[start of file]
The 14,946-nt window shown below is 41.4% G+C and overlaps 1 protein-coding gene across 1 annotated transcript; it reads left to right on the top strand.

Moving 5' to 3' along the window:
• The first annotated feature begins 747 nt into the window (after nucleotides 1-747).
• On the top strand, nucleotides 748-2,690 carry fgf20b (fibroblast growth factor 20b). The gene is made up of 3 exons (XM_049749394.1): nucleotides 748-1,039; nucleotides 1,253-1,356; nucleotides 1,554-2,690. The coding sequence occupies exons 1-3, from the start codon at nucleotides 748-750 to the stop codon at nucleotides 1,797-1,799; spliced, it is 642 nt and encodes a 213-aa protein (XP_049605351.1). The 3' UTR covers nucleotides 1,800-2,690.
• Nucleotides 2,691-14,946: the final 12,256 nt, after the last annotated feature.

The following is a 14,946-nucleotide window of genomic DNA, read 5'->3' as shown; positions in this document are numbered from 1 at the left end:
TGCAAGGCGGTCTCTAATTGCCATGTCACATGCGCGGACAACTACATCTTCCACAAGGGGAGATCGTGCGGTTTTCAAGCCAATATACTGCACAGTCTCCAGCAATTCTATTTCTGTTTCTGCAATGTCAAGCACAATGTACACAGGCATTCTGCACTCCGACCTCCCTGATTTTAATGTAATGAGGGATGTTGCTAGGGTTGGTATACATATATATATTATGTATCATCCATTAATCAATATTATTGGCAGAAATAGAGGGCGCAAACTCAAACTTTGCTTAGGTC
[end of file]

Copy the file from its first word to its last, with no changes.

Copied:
The 14,946-nt window shown below is 41.4% G+C and overlaps 1 protein-coding gene across 1 annotated transcript; it reads left to right on the top strand.

Moving 5' to 3' along the window:
• The first annotated feature begins 747 nt into the window (after nucleotides 1-747).
• On the top strand, nucleotides 748-2,690 carry fgf20b (fibroblast growth factor 20b). The gene is made up of 3 exons (XM_049749394.1): nucleotides 748-1,039; nucleotides 1,253-1,356; nucleotides 1,554-2,690. The coding sequence occupies exons 1-3, from the start codon at nucleotides 748-750 to the stop codon at nucleotides 1,797-1,799; spliced, it is 642 nt and encodes a 213-aa protein (XP_049605351.1). The 3' UTR covers nucleotides 1,800-2,690.
• Nucleotides 2,691-14,946: the final 12,256 nt, after the last annotated feature.

The following is a 14,946-nucleotide window of genomic DNA, read 5'->3' as shown; positions in this document are numbered from 1 at the left end:
TGCAAGGCGGTCTCTAATTGCCATGTCACATGCGCGGACAACTACATCTTCCACAAGGGGAGATCGTGCGGTTTTCAAGCCAATATACTGCACAGTCTCCAGCAATTCTATTTCTGTTTCTGCAATGTCAAGCACAATGTACACAGGCATTCTGCACTCCGACCTCCCTGATTTTAATGTAATGAGGGATGTTGCTAGGGTTGGTATACATATATATATTATGTATCATCCATTAATCAATATTATTGGCAGAAATAGAGGGCGCAAACTCAAACTTTGCTTAGGTC